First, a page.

Local, international banking groups cleared of rand manipulation

The Competition Appeal Court of South Africa has dismissed the cases against some of the 28 banks that were accused of rand manipulation.

The Competition Commission, which initiated the case in 2015, alleged that the banks colluded to manipulate the dollar/rand foreign exchange rate, thereby contravening the Competition Act of 1998​​.

The lengthy and challenging legal process commenced in April 2015 when the commission investigated a case of price fixing and market allocation in the trading of foreign currency pairs involving the rand.

The commission accused 19 banks of alleged misconduct involving price-fixing and market division that violated sections of the Competition Act.

Absa, Standard Bank cited

In February 2017, the commission referred to the tribunal for prosecution a collusion case against Bank of America Merrill Lynch International Limited, BNP Paribas, JP Morgan Chase & Co, JP Morgan Chase Bank N.A, Investec, Standard New York Securities, HSBC Bank, Standard Chartered, Credit Suisse Group, and Standard Bank.

Other banks included Commerzbank, Australia and New Zealand Banking Group Limited, Nomura International, Macquarie Bank, Absa, Barclays Capital, and Barclays Bank.

In June 2020, the commission submitted a comprehensive referral affidavit to address previous deficiencies noted by the tribunal and the court.

This affidavit asserted that between September 2007 and September 2013, the respondent banks were involved in a unified conspiracy aimed at manipulating rand/dollar currency trading through price-fixing and market segmentation.

Commission’s allegations

The commission’s claims were based on extensive communication picked up among traders from different banks who competed with each other.

The communication is said to have occurred through Bloomberg chatrooms.

The commission argued that the frequent and consistent communication made it easier for banks to manipulate the rand/dollar currency pair, resulting in artificially inflated prices for buyers and reduced prices for sellers of the rand.


The tribunal dealt with the commission’s assertion that there existed a single overarching conspiracy (SOC) involving both foreign and local banks rather than multiple separate conspiracies as some respondent banks suggested.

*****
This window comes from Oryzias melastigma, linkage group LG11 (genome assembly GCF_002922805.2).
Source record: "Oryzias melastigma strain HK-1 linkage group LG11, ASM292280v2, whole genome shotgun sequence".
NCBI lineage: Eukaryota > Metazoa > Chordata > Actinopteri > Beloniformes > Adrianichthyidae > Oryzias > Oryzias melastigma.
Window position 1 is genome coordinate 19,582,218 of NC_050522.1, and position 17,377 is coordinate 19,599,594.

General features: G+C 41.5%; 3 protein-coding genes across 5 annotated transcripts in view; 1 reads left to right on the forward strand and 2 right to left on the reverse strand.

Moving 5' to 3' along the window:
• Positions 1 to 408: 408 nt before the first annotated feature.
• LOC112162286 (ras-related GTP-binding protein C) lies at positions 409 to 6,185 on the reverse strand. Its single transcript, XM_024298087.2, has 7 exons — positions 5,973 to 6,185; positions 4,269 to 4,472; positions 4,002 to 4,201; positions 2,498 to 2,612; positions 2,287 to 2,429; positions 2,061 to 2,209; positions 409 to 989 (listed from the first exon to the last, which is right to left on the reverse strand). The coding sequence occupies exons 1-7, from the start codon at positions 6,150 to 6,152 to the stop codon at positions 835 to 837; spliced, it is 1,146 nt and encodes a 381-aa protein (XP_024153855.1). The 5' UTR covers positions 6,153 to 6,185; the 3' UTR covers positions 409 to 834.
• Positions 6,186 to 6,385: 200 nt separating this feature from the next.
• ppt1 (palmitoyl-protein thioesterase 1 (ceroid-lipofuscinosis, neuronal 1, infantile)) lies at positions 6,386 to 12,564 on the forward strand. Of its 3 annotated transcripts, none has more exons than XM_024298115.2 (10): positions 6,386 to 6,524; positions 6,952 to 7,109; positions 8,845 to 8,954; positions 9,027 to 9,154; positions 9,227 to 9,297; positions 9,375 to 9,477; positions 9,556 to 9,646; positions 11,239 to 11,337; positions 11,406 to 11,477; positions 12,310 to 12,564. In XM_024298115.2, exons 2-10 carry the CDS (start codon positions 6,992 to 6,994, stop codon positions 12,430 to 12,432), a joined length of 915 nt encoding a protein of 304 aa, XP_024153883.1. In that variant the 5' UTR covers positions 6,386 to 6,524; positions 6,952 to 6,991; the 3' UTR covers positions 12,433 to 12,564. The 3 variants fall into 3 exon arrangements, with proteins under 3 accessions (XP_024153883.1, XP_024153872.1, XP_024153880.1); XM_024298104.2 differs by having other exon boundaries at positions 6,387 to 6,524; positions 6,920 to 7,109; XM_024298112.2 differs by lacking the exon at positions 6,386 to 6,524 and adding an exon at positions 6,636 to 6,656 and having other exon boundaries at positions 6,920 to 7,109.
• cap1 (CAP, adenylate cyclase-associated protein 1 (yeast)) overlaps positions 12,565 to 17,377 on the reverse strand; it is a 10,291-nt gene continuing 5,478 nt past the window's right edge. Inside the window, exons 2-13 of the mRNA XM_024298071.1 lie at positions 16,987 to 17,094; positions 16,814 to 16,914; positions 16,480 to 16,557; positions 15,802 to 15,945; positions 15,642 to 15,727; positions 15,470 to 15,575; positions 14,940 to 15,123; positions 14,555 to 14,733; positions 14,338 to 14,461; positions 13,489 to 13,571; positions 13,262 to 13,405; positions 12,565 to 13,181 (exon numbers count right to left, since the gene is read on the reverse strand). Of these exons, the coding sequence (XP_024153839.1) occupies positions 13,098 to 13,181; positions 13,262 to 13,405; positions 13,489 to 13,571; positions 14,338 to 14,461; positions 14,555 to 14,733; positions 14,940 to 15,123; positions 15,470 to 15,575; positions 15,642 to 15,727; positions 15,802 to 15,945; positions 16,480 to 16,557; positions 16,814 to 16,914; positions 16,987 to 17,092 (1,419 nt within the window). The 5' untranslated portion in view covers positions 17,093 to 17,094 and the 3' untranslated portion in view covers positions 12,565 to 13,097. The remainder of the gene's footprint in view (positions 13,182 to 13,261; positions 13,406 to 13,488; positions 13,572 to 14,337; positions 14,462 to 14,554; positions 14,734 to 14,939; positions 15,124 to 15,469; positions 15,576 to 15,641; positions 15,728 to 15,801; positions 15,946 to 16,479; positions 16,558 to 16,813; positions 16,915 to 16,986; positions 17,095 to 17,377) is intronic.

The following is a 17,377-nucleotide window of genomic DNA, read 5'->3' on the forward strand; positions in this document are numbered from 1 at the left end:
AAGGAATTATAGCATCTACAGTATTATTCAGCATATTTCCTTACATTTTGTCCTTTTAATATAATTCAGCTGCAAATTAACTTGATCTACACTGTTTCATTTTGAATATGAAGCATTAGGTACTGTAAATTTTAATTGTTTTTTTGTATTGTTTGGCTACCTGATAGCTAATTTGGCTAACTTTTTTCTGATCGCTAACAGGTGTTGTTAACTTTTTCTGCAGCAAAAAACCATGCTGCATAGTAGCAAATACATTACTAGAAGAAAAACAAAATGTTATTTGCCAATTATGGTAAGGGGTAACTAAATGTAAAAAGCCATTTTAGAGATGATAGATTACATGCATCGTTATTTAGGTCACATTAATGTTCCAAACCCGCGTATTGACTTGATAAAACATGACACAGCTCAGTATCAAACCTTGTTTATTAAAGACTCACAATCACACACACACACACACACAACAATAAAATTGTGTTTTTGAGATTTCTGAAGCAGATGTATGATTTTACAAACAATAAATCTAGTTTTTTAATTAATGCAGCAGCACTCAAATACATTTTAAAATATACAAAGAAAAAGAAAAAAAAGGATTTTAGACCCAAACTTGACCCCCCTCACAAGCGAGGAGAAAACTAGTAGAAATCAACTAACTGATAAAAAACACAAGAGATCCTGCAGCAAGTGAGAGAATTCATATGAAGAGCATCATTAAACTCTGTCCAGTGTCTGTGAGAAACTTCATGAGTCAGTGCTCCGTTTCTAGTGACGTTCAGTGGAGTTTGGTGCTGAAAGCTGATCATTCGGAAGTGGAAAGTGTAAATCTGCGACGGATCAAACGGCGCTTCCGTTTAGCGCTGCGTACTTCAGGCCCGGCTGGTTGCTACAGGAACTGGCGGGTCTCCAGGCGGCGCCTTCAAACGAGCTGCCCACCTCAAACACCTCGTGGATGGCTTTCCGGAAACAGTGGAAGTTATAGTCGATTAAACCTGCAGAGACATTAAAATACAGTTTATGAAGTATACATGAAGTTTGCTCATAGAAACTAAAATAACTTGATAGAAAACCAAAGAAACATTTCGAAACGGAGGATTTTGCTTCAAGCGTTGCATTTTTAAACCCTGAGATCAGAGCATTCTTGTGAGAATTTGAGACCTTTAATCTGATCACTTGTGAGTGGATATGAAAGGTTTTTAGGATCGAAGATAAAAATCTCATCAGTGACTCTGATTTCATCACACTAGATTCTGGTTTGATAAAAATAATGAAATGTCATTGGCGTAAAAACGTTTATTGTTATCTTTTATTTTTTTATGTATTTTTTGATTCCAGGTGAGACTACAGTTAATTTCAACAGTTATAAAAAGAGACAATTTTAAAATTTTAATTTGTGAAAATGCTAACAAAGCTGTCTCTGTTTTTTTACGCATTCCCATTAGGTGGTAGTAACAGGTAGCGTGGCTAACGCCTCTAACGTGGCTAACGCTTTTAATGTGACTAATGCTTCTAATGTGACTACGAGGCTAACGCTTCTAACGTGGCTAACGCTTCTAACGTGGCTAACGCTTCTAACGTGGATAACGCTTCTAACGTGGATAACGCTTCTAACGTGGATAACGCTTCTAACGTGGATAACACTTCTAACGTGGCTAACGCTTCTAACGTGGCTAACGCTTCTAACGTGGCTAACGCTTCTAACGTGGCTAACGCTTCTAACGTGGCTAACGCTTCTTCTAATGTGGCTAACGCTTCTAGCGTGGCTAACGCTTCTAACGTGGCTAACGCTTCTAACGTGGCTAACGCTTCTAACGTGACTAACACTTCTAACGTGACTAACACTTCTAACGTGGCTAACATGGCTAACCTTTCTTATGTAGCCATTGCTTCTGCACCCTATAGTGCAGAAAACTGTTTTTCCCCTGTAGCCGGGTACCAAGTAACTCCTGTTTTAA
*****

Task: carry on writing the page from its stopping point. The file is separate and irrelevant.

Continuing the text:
Ultimately, it concluded that the commission’s referral provided enough alleged facts to establish a prima-facie case of a SOC.

This in turn established sufficient connecting factors for personal jurisdiction over all the banks involved.

The judgement 

The court ruled in favour of several South African banks, including Standard Bank Group Ltd., Nedbank Group Ltd., and FirstRand Ltd., as well as most of the foreign banks that were implicated in the allegations.

It dismissed the cases against these banks due to procedural issues and insufficient evidence to demonstrate a SOC as alleged by the commission.

In the judgment delivered on Monday, the court found that there was not enough evidence and that the commission overstepped its authority in some cases.

Committed to the rule of law

In a subsequent statement, Standard Bank welcomed the court’s decision and affirmed its commitment to the rule of law and South Africa’s constitutional democracy.

“The Competition Appeal Court handed down its judgment on 8 January 2024 which accepted the bank’s incontrovertible evidence over a period of seven years that it had not been party to an international conspiracy to manipulate trading in the dollar/rand currency pair and consequently held that the Competition Commission’s complaint in that regard is dismissed,” said Standard Bank in a statement.

Standard Bank has always maintained that the group is wholly committed to the rule of law, respects the important role of institutions, and upholds South Africa’s constitutional democracy and our constitutional obligation to ensure that our country improves the quality of life of all citizens.

“In its ruling, the court concluded that the case against Standard Bank ‘does not get out of the legal starting blocks’.

“Standard Bank remains committed to supporting the work of regulators, including the Competition Commission.


“Standard Bank reiterates its belief in and respect for South Africa’s institutions generally and its well-functioning and sound judicial system.”

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